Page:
Oh, how we love census data! Where would we be today if we didn't know that "the share of households with married couples in the United States dipped to a historic low of 49.7 percent in 2005?" That knowledge changes everything. Well, actually no, not really. But it is interesting.
Though the total number of married couples is higher than ever (55.2 million), and "most Americans eventually marry," more and more adults are choosing to stay either single or to cohabitate unmarried with their partners. According to the Times "the potential social and economic implications are profound." A demographer at Queens College explained the shift like this:
“You used to get married to have sex. Now one of the major reasons to get married is to have children, and the attractiveness of having children has declined for many people because of the cost.”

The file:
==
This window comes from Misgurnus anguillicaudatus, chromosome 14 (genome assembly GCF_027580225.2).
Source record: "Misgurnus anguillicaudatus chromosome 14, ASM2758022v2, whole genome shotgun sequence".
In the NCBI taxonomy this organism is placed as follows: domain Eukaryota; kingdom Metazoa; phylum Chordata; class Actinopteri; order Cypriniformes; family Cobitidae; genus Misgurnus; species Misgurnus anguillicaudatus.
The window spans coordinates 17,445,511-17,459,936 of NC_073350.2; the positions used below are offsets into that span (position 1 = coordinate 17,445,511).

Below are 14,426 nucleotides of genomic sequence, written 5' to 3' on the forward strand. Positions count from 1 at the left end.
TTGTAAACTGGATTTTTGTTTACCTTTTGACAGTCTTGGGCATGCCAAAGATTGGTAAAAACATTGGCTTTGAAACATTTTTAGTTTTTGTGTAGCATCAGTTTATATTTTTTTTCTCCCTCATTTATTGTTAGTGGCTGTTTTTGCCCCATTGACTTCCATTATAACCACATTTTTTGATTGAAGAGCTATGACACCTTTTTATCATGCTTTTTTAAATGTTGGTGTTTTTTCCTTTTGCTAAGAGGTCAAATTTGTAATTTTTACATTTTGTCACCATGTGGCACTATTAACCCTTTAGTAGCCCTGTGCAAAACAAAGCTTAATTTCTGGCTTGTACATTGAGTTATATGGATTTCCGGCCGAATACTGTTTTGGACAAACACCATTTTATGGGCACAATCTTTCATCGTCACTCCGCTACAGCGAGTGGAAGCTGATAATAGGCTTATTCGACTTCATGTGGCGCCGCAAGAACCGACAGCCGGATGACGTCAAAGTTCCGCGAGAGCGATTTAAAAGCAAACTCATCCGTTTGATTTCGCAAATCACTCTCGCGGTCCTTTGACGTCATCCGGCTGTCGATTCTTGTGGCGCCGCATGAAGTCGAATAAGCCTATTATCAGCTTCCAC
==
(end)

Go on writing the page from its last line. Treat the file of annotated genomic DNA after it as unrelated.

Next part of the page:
That's all well and good, you say, but you want some numbers too? Fine, here: One in 20 of the 111.1 million households in the US consist of people living alone. About 5.2 million households are made up of unmarried opposite-sex partners (up 14% since 2000), 413,000 households are male couples (up 24% since 2000), and 363,000 are female couples (up 12% since 2000).
And yet, we feel like the wedding invitations never seem to stop...